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William Wordsworth was born and lived in the beautiful Lake District of England which no doubt provided the inspiration for many of his poems on nature. He was the foremost romantic poet and served as England's poet laureate from the 1840's until his death. I have used "Character Of The Happy Warrior" many times in student orientations and always found it appreciated.

Who is the happy Warrior? Who is it
That every man should wish to be?

--It is the generous Spirit, who, when brought
Among the tasks of real life, hath wrought
Upon the plan that pleased his youthful thought;
Whose high endeavors are an inward light
That makes the path before him always bright;
Who, with a natural instinct to discern
What knowledge can perform, is diligent to learn;
Abides by this resolve, and stops not there,
But makes his moral being his primary care;

--‘Tis he whose law is reason; who depends
Upon that law as on the best of friends;
And through the heat of conflict, keeps that law
In calmness made, and sees what he foresaw;
--Who, if he rise to station of command,
Rises by open means; and there will stand
On honorable terms, or else retire,
And in himself possess his own desire;
Who comprehends his trust, and to the same
Keeps faithful with a singless of air;

--He who, though endowed with a sense
And faculty for storm and turbulence,
Is yet a Soul whose master-bias leans
To homefelt pleasures and to gentle scenes;
Sweet images which, whereso’er he be,
Are at his heart; and such fidelity
It is his darling passion to approve;

This is the happy Warrior; this is he
That every man should wish to be.

I wandered lonely as a cloud
That floats on high o'er vales and hills,
When all at once I saw a crowd,
A host, of golden daffodils;
Beside the lake, beneath the trees,
Fluttering and dancing in the breeze.

Continuous as the stars that shine
And twinkle on the Milky Way,
They stretched in never-ending line
Along the margin of a bay:
Ten thousand saw I at a glance,
Tossing their heads in sprightly dance.

The waves beside them danced, but they
Out-did the sparkling waves in glee:
A Poet could not but be gay,
In such a jocund company:
I gazed--and gazed--but little thought
What wealth the show to me had brought:

For oft, when on my couch I lie
In vacant or in pensive mood,
They flash upon that inward eye
Which is the bliss of solitude;
And then my heart with pleasure fills,
And dances with the daffodils.

 

 

Five years have passed; five summers, with the length 
Of five long winters! and again I hear
These waters, rolling from their mountain-springs
With a soft inland murmur.  Once again
Do I behold these steep and lofty cliffs,
That on a wild secluded scene impress
Thoughts of more deep seclusion; and connect
The landscape with the quiet of the sky.
The day is come when I again repose
Here, under this dark sycamore, and view
These plots of cottage-ground, these orchard-tufts,
Which at this season, with their unripe fruits,
Are clad in one green hue, and lose themselves
'Mid groves and copses. Once again I see
These hedgerows, hardly hedgerows, little lines
Of sportive wood run wild; these pastoral farms,
Green to the very door; and wreaths of smoke
Sent up, in silence, from among the trees!
With some uncertain notice, as might seem
Of vagrant dwellers in the houseless woods,
Or of some Hermit's cave, where by his fire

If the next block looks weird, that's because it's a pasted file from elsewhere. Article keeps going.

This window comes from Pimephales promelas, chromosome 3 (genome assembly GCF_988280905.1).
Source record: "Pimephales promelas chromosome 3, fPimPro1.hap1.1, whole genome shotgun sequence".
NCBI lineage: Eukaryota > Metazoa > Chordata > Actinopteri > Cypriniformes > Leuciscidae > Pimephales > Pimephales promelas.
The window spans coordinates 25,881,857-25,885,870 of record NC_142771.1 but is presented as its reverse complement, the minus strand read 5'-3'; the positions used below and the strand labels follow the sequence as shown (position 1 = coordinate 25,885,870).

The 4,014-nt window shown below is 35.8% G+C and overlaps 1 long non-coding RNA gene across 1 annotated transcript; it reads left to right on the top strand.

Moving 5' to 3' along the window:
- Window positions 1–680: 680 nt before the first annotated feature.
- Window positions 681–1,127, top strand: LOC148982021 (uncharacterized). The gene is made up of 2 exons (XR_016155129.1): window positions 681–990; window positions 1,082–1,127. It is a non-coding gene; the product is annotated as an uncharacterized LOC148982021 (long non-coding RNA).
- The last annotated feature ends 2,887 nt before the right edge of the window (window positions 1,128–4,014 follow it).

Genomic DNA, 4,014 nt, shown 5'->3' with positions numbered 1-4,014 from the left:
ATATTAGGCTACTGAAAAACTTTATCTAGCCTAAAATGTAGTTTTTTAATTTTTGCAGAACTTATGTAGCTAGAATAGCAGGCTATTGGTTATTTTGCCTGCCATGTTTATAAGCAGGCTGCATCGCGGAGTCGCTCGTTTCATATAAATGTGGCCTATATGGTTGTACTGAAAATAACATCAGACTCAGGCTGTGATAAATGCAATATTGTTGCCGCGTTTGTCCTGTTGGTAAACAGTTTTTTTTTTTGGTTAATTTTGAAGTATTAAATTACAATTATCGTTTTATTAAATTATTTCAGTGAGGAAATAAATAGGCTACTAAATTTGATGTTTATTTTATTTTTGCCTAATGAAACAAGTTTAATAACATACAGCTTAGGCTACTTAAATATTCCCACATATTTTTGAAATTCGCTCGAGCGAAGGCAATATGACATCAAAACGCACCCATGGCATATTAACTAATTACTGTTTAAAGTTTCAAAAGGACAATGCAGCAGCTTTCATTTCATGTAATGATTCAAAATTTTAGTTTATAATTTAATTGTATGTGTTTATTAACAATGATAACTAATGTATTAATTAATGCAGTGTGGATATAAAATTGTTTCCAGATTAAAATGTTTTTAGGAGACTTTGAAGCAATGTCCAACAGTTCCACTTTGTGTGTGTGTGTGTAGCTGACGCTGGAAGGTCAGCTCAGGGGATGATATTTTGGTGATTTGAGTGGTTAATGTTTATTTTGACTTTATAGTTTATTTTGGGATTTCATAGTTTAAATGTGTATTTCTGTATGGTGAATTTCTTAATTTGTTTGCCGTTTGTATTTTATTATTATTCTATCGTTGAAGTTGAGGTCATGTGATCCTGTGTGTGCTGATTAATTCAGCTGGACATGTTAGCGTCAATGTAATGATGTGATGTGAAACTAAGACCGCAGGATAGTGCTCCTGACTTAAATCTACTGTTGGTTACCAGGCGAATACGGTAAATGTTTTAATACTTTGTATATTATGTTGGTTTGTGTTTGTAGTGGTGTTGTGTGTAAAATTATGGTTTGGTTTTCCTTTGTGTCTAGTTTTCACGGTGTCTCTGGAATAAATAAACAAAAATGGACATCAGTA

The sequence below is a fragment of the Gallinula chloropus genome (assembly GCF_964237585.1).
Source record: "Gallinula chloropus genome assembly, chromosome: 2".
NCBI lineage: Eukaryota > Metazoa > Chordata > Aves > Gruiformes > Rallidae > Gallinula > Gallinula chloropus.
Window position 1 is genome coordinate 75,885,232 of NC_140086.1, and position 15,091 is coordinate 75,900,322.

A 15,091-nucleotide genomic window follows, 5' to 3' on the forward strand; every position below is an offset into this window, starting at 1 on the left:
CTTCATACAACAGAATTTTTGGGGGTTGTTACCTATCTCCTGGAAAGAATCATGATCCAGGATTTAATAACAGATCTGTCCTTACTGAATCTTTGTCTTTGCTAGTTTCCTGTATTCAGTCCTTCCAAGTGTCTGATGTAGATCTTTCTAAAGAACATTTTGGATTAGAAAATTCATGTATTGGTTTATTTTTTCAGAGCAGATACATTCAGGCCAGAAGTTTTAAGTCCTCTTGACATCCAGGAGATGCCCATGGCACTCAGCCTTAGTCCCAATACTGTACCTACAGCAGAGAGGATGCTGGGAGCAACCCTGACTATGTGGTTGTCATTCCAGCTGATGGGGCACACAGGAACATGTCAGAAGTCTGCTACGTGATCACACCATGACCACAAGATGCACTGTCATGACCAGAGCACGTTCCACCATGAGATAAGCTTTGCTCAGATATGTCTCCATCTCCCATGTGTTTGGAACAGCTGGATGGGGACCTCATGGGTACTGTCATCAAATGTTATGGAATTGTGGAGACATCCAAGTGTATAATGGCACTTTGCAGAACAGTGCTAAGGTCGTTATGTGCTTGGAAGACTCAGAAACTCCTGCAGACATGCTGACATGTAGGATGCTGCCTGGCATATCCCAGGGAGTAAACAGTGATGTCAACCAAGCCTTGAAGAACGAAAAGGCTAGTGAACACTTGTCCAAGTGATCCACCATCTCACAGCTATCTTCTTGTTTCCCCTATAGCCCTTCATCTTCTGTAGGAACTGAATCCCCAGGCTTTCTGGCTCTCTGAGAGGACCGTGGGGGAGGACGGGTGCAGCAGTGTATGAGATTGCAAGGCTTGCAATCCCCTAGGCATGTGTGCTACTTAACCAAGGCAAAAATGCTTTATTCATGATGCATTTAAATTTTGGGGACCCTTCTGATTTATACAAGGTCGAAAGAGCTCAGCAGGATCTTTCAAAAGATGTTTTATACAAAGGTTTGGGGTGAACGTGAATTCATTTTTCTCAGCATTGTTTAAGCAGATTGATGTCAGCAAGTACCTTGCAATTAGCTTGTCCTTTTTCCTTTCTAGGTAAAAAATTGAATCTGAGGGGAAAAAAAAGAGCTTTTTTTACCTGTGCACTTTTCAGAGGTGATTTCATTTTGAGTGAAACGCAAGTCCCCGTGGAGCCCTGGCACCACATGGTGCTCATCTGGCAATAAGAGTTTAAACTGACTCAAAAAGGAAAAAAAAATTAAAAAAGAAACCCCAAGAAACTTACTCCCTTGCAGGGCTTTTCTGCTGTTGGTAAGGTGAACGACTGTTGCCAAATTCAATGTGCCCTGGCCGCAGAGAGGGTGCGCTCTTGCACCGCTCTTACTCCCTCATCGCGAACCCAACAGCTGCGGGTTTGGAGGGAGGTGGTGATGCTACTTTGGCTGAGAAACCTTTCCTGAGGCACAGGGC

The Hermit sits alone. 

These beauteous forms,
Through a long absence, have not been to me
As is a landscape to a blind man's eye;
But oft, in lonely rooms, and 'mid the din
Of towns and cities, I have owed to them,
In hours of weariness, sensations sweet,
Felt in the blood, and felt along the heart;
And passing even into my purer mind
With tranquil restoration—feelings too
Of unremembered pleasure; such, perhaps,
As have no slight or trivial influence
On that best portion of a good man's life,
His little, nameless, unremembered, acts
Of kindness and of love.  Nor less, I trust,
To them I may have owed another gift,
Of aspect more sublime; that blessed mood,
In which the burthen of the mystery,
In which the heavy and the weary weight
Of all this unintelligible world,
Is lightened—that serene and blessed mood,
In which the affections gently lead us on—
Until, the breath of this corporeal frame
And even the motion of our human blood
Almost suspended, we are laid asleep
In body, and become a living soul;
While with an eye made quiet by the power
Of harmony, and the deep power of joy,
We see into the life of things. 

If this
Be but a vain belief, yet, oh! how oft—
In darkness and amid the many shapes
Of joyless daylight; when the fretful stir
Unprofitable, and the fever of the world,
Have hung upon the beatings of my heart—
How oft, in spirit, have I turned to thee,
O sylvan Wye! thou wanderer through the woods,
How often has my spirit turned to thee! 

 And I have felt
A presence that disturbs me with the joy
Of elevated thoughts; a sense sublime
Of something far more deeply interfused,
Whose dwelling is the light of setting suns,
And the round ocean and the living air, 
And the blue sky, and in the mind of man:
A motion and a spirit, that impels 
All thinking things, all objects of all thought,
And rolls through all things. 

 

She dwelt among the untrodden ways 
   Beside the springs of Dove,
A maid whom there were none to praise
   And very few to love: 

A violet by a mossy stone
   Half hidden from the eye!
—Fair as a star, when only one
   Is shining in the sky. 

She lived unknown, and few could know
   When Lucy ceased to be;
But she is in her grave, and, oh,
   The difference to me!

 

 

 

 

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